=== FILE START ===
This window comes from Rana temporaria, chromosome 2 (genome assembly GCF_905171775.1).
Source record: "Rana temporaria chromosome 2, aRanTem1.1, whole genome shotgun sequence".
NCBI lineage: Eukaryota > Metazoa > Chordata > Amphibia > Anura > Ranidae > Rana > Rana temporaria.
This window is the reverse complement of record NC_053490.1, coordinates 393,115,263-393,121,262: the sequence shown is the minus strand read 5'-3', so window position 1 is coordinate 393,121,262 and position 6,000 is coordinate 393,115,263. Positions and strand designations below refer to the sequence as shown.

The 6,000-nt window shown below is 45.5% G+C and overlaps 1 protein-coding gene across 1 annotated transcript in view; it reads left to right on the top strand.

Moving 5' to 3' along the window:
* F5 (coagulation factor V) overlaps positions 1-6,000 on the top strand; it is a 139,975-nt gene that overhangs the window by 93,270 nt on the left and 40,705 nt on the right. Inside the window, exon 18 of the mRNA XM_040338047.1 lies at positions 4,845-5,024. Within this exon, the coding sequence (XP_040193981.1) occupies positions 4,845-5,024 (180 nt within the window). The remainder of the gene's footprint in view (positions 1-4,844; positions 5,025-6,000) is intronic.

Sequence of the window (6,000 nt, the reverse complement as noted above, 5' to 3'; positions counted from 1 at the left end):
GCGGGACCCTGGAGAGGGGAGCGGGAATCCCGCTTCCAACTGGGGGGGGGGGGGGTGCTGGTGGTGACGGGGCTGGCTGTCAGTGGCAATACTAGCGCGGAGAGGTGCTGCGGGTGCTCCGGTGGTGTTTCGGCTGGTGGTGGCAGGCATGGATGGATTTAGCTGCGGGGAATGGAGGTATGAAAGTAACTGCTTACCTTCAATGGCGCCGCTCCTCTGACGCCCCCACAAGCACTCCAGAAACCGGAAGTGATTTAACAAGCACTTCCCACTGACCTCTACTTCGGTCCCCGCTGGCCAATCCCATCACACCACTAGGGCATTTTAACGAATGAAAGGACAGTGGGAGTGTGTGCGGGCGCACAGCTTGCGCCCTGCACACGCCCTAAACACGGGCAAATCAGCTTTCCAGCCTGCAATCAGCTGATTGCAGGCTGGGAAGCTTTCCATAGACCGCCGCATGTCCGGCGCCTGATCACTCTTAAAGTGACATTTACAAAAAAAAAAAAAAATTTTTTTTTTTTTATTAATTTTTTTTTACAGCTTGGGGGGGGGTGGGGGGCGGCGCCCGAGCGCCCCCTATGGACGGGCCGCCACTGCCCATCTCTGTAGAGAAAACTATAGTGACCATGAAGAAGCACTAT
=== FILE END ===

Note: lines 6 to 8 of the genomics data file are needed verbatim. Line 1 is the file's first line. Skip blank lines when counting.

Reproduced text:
Moving 5' to 3' along the window:
* F5 (coagulation factor V) overlaps positions 1-6,000 on the top strand; it is a 139,975-nt gene that overhangs the window by 93,270 nt on the left and 40,705 nt on the right. Inside the window, exon 18 of the mRNA XM_040338047.1 lies at positions 4,845-5,024. Within this exon, the coding sequence (XP_040193981.1) occupies positions 4,845-5,024 (180 nt within the window). The remainder of the gene's footprint in view (positions 1-4,844; positions 5,025-6,000) is intronic.

Sequence of the window (6,000 nt, the reverse complement as noted above, 5' to 3'; positions counted from 1 at the left end):